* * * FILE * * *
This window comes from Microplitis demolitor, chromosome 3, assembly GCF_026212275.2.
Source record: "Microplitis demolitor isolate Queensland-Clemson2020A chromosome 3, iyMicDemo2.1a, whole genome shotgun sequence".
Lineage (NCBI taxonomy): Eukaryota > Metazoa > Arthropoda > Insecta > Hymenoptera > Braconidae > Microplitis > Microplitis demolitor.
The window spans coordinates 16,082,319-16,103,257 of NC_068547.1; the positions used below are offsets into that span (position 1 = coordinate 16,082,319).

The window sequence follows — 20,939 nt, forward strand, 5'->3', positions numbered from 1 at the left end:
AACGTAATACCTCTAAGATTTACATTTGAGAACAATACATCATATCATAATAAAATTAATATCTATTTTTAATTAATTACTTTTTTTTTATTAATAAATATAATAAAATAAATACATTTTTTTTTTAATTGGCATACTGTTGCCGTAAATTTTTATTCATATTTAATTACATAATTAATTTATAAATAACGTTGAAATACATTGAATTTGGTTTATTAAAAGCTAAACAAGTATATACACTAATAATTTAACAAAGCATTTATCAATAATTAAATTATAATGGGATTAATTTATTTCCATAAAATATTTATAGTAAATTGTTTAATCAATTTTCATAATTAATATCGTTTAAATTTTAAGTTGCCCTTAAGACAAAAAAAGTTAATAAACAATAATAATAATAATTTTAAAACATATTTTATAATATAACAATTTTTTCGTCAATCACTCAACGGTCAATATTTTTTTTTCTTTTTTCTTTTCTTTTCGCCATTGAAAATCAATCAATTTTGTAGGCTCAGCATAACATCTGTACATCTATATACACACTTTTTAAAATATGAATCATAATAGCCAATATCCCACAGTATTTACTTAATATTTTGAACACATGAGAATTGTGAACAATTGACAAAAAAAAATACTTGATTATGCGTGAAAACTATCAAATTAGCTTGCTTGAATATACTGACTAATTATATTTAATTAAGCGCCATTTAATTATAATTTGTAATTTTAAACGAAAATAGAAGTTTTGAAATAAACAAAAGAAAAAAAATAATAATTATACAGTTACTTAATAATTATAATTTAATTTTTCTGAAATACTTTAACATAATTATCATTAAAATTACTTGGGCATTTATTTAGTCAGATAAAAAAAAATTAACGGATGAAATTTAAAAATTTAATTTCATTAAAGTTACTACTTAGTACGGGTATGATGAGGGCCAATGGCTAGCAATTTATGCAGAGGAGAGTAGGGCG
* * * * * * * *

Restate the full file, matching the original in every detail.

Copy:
This window comes from Microplitis demolitor, chromosome 3, assembly GCF_026212275.2.
Source record: "Microplitis demolitor isolate Queensland-Clemson2020A chromosome 3, iyMicDemo2.1a, whole genome shotgun sequence".
Lineage (NCBI taxonomy): Eukaryota > Metazoa > Arthropoda > Insecta > Hymenoptera > Braconidae > Microplitis > Microplitis demolitor.
The window spans coordinates 16,082,319-16,103,257 of NC_068547.1; the positions used below are offsets into that span (position 1 = coordinate 16,082,319).

The window sequence follows — 20,939 nt, forward strand, 5'->3', positions numbered from 1 at the left end:
AACGTAATACCTCTAAGATTTACATTTGAGAACAATACATCATATCATAATAAAATTAATATCTATTTTTAATTAATTACTTTTTTTTTATTAATAAATATAATAAAATAAATACATTTTTTTTTTAATTGGCATACTGTTGCCGTAAATTTTTATTCATATTTAATTACATAATTAATTTATAAATAACGTTGAAATACATTGAATTTGGTTTATTAAAAGCTAAACAAGTATATACACTAATAATTTAACAAAGCATTTATCAATAATTAAATTATAATGGGATTAATTTATTTCCATAAAATATTTATAGTAAATTGTTTAATCAATTTTCATAATTAATATCGTTTAAATTTTAAGTTGCCCTTAAGACAAAAAAAGTTAATAAACAATAATAATAATAATTTTAAAACATATTTTATAATATAACAATTTTTTCGTCAATCACTCAACGGTCAATATTTTTTTTTCTTTTTTCTTTTCTTTTCGCCATTGAAAATCAATCAATTTTGTAGGCTCAGCATAACATCTGTACATCTATATACACACTTTTTAAAATATGAATCATAATAGCCAATATCCCACAGTATTTACTTAATATTTTGAACACATGAGAATTGTGAACAATTGACAAAAAAAAATACTTGATTATGCGTGAAAACTATCAAATTAGCTTGCTTGAATATACTGACTAATTATATTTAATTAAGCGCCATTTAATTATAATTTGTAATTTTAAACGAAAATAGAAGTTTTGAAATAAACAAAAGAAAAAAAATAATAATTATACAGTTACTTAATAATTATAATTTAATTTTTCTGAAATACTTTAACATAATTATCATTAAAATTACTTGGGCATTTATTTAGTCAGATAAAAAAAAATTAACGGATGAAATTTAAAAATTTAATTTCATTAAAGTTACTACTTAGTACGGGTATGATGAGGGCCAATGGCTAGCAATTTATGCAGAGGAGAGTAGGGCG